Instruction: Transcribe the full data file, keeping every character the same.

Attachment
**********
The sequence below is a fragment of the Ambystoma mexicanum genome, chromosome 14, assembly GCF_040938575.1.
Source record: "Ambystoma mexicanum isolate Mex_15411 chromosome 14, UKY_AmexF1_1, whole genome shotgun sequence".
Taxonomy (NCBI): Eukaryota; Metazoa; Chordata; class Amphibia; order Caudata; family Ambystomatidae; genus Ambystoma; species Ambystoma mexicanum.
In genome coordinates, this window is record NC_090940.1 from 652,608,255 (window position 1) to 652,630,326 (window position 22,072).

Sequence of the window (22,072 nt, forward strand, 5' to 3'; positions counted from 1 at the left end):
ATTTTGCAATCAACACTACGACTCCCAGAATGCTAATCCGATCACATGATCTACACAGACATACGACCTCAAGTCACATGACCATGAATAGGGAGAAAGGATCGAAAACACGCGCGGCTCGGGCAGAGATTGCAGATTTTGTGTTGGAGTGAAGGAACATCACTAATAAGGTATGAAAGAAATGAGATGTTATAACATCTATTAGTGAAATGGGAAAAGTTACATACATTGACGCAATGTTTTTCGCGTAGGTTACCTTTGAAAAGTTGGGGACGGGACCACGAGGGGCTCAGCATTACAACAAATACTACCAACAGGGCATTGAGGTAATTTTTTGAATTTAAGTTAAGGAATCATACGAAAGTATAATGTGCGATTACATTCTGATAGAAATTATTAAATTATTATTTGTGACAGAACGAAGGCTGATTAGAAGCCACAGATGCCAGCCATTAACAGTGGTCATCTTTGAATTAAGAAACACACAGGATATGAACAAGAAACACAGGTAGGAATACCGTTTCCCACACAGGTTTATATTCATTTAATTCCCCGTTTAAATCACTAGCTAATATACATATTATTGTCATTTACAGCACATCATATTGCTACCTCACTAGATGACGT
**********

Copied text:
The sequence below is a fragment of the Ambystoma mexicanum genome, chromosome 14, assembly GCF_040938575.1.
Source record: "Ambystoma mexicanum isolate Mex_15411 chromosome 14, UKY_AmexF1_1, whole genome shotgun sequence".
Taxonomy (NCBI): Eukaryota; Metazoa; Chordata; class Amphibia; order Caudata; family Ambystomatidae; genus Ambystoma; species Ambystoma mexicanum.
In genome coordinates, this window is record NC_090940.1 from 652,608,255 (window position 1) to 652,630,326 (window position 22,072).

Sequence of the window (22,072 nt, forward strand, 5' to 3'; positions counted from 1 at the left end):
ATTTTGCAATCAACACTACGACTCCCAGAATGCTAATCCGATCACATGATCTACACAGACATACGACCTCAAGTCACATGACCATGAATAGGGAGAAAGGATCGAAAACACGCGCGGCTCGGGCAGAGATTGCAGATTTTGTGTTGGAGTGAAGGAACATCACTAATAAGGTATGAAAGAAATGAGATGTTATAACATCTATTAGTGAAATGGGAAAAGTTACATACATTGACGCAATGTTTTTCGCGTAGGTTACCTTTGAAAAGTTGGGGACGGGACCACGAGGGGCTCAGCATTACAACAAATACTACCAACAGGGCATTGAGGTAATTTTTTGAATTTAAGTTAAGGAATCATACGAAAGTATAATGTGCGATTACATTCTGATAGAAATTATTAAATTATTATTTGTGACAGAACGAAGGCTGATTAGAAGCCACAGATGCCAGCCATTAACAGTGGTCATCTTTGAATTAAGAAACACACAGGATATGAACAAGAAACACAGGTAGGAATACCGTTTCCCACACAGGTTTATATTCATTTAATTCCCCGTTTAAATCACTAGCTAATATACATATTATTGTCATTTACAGCACATCATATTGCTACCTCACTAGATGACGT